Covid-19 recovery will take years – Tsogo Sun Hotels CEO

March was ‘a catastrophe’, with the start of lockdown resulting in the total closure of its portfolio.
The ‘obliteration’ of demand contributed to the group reporting a R1.2bn loss for the year to March, says CEO Marcel von Aulock. Image: Supplied

It will take two to three years for occupancy rates to recover and some of its hotels may not open for another year due to the impact of Covid-19, says Tsogo Sun Hotels group CEO Marcel von Aulock.

He made the gloomy forecast during a presentation of the JSE-listed hotel giant’s year-end results to March 31 on Friday, as well as in an interview with Moneyweb.

Tsogo Sun Hotels, which was unbundled from Tsogo Sun Gaming last year, is South Africa’s largest listed hotel group, with more than 110 hotels across the country.

Read: Embattled tourism industry wants to start ‘opening up’ in Level 3

Tsogo Sun Hotels reported a R1.2 billion loss for the year, which Von Aulock said was largely due to the “obliteration” of demand in March as a result of the impact of the lockdown on business and R1.2 billion in write-downs related to its majority stake in Hospitality Property Fund (HPF). The latter is the only JSE-listed hotel-focused real estate investment trust (Reit) and also released its full-year results on Friday.

Tsogo Sun Hotels’ revenue is weighted towards the second half of its financial year, which includes the December/January peak holiday season and March, the final month of its financial year. It owns a 59% stake in HPF, which saw its distributable earnings decline 14% for the year. Both groups did not to declare a dividend.

“Our fourth quarter [to the end of March] saw a significant revenue drop on the prior year of around R153 million, and that pretty much all came about in March … March was just a catastrophe,” Von Aulock said.

“We saw the initial impact of Covid-19-related [international] travel effects in late February and then March was just a wash. We just saw massive cancellations – levels that I have never seen before – ultimately resulting in a closing of the entire portfolio on March 27 when the shutdown kicked in.”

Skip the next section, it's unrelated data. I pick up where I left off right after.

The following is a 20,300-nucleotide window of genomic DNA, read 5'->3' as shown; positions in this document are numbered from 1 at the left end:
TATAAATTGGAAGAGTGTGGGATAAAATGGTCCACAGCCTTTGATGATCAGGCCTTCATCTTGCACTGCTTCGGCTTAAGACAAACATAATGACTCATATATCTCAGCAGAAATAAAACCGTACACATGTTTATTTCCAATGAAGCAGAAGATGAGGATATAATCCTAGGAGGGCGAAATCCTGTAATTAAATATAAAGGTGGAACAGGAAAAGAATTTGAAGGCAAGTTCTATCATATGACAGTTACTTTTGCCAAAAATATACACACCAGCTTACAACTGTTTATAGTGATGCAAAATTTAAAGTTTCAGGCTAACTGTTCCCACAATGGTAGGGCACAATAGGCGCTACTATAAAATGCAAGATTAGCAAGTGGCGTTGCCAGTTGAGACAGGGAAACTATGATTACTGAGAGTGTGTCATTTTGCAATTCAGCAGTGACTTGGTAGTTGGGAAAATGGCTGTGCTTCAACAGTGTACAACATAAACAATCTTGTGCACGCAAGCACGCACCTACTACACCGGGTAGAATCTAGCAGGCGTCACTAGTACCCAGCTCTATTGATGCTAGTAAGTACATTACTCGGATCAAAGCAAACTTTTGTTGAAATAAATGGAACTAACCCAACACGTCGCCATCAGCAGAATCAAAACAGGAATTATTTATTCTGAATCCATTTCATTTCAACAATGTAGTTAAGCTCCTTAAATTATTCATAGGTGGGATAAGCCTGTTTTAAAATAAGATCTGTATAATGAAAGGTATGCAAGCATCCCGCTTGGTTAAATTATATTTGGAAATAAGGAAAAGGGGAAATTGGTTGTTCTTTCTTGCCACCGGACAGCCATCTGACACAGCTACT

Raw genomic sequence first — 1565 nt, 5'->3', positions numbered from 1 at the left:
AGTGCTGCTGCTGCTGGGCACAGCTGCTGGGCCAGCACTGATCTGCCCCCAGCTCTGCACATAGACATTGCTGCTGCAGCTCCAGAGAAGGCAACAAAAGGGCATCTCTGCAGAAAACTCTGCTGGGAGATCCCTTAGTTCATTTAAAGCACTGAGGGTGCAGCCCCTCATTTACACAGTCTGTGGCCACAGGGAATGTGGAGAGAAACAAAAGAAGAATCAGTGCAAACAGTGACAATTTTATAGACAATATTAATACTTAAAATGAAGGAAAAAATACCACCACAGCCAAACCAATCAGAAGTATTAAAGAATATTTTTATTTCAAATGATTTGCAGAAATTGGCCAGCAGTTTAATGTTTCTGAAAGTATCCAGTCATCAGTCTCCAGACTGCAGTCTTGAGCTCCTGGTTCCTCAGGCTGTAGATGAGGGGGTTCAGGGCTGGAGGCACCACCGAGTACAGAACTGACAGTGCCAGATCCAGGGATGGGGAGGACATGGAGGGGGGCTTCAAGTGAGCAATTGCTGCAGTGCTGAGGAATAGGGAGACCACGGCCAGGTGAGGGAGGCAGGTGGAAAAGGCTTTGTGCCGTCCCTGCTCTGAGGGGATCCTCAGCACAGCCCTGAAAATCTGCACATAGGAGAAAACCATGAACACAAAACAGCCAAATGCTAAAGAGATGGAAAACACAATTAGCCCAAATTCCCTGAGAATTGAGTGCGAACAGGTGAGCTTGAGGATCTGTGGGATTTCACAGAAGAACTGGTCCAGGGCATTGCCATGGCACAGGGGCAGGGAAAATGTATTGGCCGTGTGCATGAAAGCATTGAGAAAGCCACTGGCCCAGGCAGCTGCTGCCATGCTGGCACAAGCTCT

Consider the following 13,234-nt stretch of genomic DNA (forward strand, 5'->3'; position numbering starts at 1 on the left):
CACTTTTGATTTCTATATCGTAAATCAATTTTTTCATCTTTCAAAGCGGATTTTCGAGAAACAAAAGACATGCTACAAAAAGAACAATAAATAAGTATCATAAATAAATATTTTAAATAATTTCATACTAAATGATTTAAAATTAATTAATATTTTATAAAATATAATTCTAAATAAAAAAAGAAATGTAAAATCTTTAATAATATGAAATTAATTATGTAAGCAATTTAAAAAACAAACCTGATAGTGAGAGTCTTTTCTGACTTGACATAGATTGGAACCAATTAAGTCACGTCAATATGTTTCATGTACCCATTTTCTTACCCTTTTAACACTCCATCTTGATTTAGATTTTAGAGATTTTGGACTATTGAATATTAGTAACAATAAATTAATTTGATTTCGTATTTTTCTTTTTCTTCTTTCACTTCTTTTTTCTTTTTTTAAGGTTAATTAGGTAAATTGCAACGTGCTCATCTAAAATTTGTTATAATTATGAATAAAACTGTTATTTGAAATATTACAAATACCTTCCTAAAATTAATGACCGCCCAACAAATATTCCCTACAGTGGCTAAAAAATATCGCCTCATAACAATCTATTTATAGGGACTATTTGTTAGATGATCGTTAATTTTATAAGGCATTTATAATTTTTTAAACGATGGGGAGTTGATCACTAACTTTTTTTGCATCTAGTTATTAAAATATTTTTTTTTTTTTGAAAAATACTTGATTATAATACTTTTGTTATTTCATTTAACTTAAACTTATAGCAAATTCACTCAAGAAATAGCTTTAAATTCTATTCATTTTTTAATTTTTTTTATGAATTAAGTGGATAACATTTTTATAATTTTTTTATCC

Read: Lockdown causes ‘total devastation’ to tourism & hospitality

Asked about his expectations for the current financial year, Von Aulock said things are very uncertain with the large majority of the group’s hotels still closed due to lockdown restrictions and travel bans.

“This year may turn out to be a write-off, with most hotels having been closed in April and May. We don’t have a firm idea of when the hotel industry will be allowed to operate,” he said.

“We are unlikely to see any international travel to South Africa for the rest of the year, so we will be completely reliant on domestic travel, from business, government and domestic tourism.”

While he welcomed President Cyril Ramaphosa’s announcement on May 24 that limited business travel will be phased in under the eased lockdown in Level 3 (from June), Von Aulock does not anticipate a significant increase in demand.

“It is a step in the right direction. However, we will continue to lobby government to allow more tourism businesses to operate, including hotels for domestic leisure travel,” he said. “Business travel will be strictly regulated – essentially, you will only be allowed to travel for essential business and will need a permit.

“It won’t be business as usual for us. Businesspeople may stay at some of our hotels, but our on-site restaurants and banqueting facilities won’t be operating. This [food, beverages and events] represents a significant chunk of our revenues.”

He said demand for hotel accommodation is likely to remain under pressure in the short- to medium term. “At Tsogo Sun, we believe that we’re only likely to reach pre-Covid-19 occupancy levels in two to three years.”

“In some nodes, where we have multiple hotels, we may only reopen some hotels in a years’ time.

“In other properties, such as the new Southern Sun Rosebank [formerly Crowne Plaza] and the Elangeni and Maharani Hotel in Durban, we can open part of the hotel, based on demand and to keep down costs.”